We’ve reached a weird and probably unique point in human history, here in this country, in this last couple of decades. We’ve reached a point where our culture has been consumed by its most disposable aspects (the, ahem, Pop Culture) and where we have become generally disinterested in much of anything else. And as you can see by every single previous post on this blog, I explicitly endorse that shallow and theoretically troubling state of affairs. If, in ten years time, I remember a single thing I liked today, I will be wholly disappointed in myself. I aim to live like a goldfish, and for the love of Hannah Montana, I will succeed.
What interests me is the fact that we have all given our identities over to the culture soup we are swimming in. You know me as a list of signifiers:
– I like reggae and dancehall music.
– I like death metal.
– I like spaghetti westerns.
– I like horror movies.
– I like tacos.
– Blah blah freakin’ blah.
And I know you as a list of signifiers also:
– You like reading blogs.
– You have an interest, either positive or negative, in the subject of whatever blog post my stat counter says you just read.
– You like “American Idol” (probably – statistical guess).
– Blah blah freakin’ blah.
And the funny thing is that we are happy with this little circle jerk of fake identification. If we both like death metal, we nod sagely and grin wisely and other verb-adverbs until our smug, self-validating heads explode in a maelstrom of tics and jerks. This is the only level on which we relate, and it’s the most superficial one. In fact it’s less than superficial, because actual superficiality is still part of us – it’s an atom-thin epidermal layer that nonetheless was created by and belongs to the core organism (meaning you). But the mechanism we use to identify now is entirely external to us. We relate by proxy.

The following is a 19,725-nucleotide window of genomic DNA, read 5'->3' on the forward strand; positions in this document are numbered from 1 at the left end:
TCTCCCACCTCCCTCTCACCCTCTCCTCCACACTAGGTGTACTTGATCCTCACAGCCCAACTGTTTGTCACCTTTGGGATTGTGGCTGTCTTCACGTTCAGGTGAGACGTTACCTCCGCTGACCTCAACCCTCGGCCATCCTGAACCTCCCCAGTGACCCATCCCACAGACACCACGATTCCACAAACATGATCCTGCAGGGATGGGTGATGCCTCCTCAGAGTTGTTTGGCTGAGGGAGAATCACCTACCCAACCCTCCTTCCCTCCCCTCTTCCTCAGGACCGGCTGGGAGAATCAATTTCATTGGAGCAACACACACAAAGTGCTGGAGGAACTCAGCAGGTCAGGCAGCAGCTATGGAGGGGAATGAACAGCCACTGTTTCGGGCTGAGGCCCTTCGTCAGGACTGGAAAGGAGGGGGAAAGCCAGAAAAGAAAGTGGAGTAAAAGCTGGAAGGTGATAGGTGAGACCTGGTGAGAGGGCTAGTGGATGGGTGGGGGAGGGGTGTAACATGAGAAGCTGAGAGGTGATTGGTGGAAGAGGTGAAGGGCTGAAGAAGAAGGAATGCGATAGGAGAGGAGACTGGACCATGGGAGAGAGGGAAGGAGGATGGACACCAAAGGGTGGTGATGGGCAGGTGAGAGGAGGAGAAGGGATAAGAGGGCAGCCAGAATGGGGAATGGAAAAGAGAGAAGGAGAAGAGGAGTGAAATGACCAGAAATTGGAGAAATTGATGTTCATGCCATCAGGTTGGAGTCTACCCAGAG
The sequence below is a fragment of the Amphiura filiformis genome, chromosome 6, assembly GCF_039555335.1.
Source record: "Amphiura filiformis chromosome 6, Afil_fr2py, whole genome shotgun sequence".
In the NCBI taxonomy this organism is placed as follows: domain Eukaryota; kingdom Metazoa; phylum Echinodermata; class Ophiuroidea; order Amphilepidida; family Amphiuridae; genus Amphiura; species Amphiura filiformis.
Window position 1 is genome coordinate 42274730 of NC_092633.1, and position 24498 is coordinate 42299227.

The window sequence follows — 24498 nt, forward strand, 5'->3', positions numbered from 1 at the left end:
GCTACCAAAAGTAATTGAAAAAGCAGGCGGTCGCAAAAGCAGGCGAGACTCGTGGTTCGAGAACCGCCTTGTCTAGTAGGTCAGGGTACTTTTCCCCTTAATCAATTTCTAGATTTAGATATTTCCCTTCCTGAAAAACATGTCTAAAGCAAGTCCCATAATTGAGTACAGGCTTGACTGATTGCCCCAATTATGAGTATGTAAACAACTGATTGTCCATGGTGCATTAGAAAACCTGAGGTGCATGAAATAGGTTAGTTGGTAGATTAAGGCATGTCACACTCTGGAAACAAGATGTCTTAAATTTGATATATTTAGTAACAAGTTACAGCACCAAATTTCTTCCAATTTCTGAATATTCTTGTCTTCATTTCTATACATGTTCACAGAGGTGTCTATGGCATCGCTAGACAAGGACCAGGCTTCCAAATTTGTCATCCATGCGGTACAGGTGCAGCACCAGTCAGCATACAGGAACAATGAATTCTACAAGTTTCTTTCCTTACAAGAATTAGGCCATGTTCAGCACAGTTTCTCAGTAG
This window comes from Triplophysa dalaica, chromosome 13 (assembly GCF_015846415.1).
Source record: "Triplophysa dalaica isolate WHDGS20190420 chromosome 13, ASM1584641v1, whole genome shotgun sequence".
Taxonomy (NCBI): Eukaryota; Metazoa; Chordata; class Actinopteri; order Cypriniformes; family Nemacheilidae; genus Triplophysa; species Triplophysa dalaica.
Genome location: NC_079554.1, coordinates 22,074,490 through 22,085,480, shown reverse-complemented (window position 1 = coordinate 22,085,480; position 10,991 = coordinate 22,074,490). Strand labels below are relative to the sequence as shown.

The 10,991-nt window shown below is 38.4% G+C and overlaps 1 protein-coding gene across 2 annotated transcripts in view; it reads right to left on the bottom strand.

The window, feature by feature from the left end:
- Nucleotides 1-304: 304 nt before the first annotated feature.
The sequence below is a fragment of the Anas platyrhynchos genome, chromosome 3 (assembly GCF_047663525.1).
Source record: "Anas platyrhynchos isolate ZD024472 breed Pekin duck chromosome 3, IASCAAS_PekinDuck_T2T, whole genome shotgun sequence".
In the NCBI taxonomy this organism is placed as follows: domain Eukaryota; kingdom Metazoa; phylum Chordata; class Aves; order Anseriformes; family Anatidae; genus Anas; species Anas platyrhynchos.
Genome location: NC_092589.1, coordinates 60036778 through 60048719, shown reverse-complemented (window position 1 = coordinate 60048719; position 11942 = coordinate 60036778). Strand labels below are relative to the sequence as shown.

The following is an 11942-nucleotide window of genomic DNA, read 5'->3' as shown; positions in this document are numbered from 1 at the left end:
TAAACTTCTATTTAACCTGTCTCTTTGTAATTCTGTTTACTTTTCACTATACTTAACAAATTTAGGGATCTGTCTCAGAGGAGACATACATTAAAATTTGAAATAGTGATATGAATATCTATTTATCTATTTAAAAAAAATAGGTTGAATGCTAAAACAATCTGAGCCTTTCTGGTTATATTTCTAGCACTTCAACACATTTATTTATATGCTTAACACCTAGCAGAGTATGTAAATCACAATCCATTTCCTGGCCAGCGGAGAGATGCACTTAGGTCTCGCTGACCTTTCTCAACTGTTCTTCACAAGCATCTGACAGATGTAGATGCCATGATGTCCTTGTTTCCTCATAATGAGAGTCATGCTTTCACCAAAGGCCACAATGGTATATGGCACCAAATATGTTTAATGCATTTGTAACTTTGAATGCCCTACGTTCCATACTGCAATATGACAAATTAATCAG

We fall in love via mixtape. If she likes the songs, we’re in love. If she doesn’t, we’re not.
This is not a new idea, Diane. I’m not presenting it as one. Actually, I’m hoping that the other people who have had this idea will read it here and like me, and we’ll become idea-friends. On one other level, we can relate. Something beyond sensory preference will unite us.
I have to admit that this post is half-realized. I have something I want to yell about but no grand conclusion about what it means, or where we’re headed, or how (or even whether) it should be fixed. So instead of pulling this train into the station, I’m going to let it lose its momentum halfway between Indianapolis and Albequerque and just stop of its own accord. Maybe you’ll feel like getting the thing running again on your own time, I dunno. I leave you with this thought, as incentive: the next time somebody is in a clothing store trying something on, and someone – maybe you, maybe the clerk or a salesperson, maybe a friend or random passerby – says, “You must get that, it’s so you!”… I hope you’ll concentrate for a moment on what that really means. What it means to me is this: the vaguely person-shaped niche in our culture that you’ve chosen to occupy would totally wear that shirt. It’s not that this shirt reinforces anything essential about you. It’s that the shirt, and everything else you wear/eat/listen to/watch/read/consume, IS you. You see and announce yourself through these things so powerfully, with so much repetition, that there is actually nothing else left. There’s an external relating/signifying mechanism, and what is clinging to it is a void with your face.
Hi Diane – I’m a guy who blogs and likes “Twin Peaks” and books by Cormac McCarthy. And you are..?